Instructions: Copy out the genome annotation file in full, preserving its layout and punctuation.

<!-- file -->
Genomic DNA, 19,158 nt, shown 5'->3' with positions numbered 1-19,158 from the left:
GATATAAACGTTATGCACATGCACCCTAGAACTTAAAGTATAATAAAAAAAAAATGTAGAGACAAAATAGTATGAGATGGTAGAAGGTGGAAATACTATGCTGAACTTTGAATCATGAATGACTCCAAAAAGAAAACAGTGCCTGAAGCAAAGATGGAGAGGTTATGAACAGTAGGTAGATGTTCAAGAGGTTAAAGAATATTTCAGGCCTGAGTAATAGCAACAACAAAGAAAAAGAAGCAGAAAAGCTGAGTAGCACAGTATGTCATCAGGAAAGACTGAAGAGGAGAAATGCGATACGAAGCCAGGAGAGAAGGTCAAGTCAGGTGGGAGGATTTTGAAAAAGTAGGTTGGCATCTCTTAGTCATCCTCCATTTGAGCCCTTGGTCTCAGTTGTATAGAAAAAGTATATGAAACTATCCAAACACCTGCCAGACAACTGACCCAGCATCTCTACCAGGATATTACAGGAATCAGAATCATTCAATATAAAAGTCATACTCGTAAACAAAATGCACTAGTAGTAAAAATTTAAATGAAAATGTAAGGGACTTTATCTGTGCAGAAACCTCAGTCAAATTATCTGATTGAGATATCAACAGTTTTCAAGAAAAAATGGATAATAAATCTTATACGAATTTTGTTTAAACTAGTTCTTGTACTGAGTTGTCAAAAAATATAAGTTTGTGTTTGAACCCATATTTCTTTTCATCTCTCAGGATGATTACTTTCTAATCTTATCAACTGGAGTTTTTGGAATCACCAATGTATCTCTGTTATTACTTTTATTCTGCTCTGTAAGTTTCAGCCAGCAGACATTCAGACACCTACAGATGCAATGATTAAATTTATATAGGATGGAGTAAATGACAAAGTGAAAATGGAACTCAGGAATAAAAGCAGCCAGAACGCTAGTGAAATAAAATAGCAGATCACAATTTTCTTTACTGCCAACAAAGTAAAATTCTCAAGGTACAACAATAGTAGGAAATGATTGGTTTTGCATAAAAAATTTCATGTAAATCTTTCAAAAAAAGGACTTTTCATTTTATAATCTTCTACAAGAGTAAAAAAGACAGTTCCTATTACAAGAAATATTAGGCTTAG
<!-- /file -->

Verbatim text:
Genomic DNA, 19,158 nt, shown 5'->3' with positions numbered 1-19,158 from the left:
GATATAAACGTTATGCACATGCACCCTAGAACTTAAAGTATAATAAAAAAAAAATGTAGAGACAAAATAGTATGAGATGGTAGAAGGTGGAAATACTATGCTGAACTTTGAATCATGAATGACTCCAAAAAGAAAACAGTGCCTGAAGCAAAGATGGAGAGGTTATGAACAGTAGGTAGATGTTCAAGAGGTTAAAGAATATTTCAGGCCTGAGTAATAGCAACAACAAAGAAAAAGAAGCAGAAAAGCTGAGTAGCACAGTATGTCATCAGGAAAGACTGAAGAGGAGAAATGCGATACGAAGCCAGGAGAGAAGGTCAAGTCAGGTGGGAGGATTTTGAAAAAGTAGGTTGGCATCTCTTAGTCATCCTCCATTTGAGCCCTTGGTCTCAGTTGTATAGAAAAAGTATATGAAACTATCCAAACACCTGCCAGACAACTGACCCAGCATCTCTACCAGGATATTACAGGAATCAGAATCATTCAATATAAAAGTCATACTCGTAAACAAAATGCACTAGTAGTAAAAATTTAAATGAAAATGTAAGGGACTTTATCTGTGCAGAAACCTCAGTCAAATTATCTGATTGAGATATCAACAGTTTTCAAGAAAAAATGGATAATAAATCTTATACGAATTTTGTTTAAACTAGTTCTTGTACTGAGTTGTCAAAAAATATAAGTTTGTGTTTGAACCCATATTTCTTTTCATCTCTCAGGATGATTACTTTCTAATCTTATCAACTGGAGTTTTTGGAATCACCAATGTATCTCTGTTATTACTTTTATTCTGCTCTGTAAGTTTCAGCCAGCAGACATTCAGACACCTACAGATGCAATGATTAAATTTATATAGGATGGAGTAAATGACAAAGTGAAAATGGAACTCAGGAATAAAAGCAGCCAGAACGCTAGTGAAATAAAATAGCAGATCACAATTTTCTTTACTGCCAACAAAGTAAAATTCTCAAGGTACAACAATAGTAGGAAATGATTGGTTTTGCATAAAAAATTTCATGTAAATCTTTCAAAAAAAGGACTTTTCATTTTATAATCTTCTACAAGAGTAAAAAAGACAGTTCCTATTACAAGAAATATTAGGCTTAG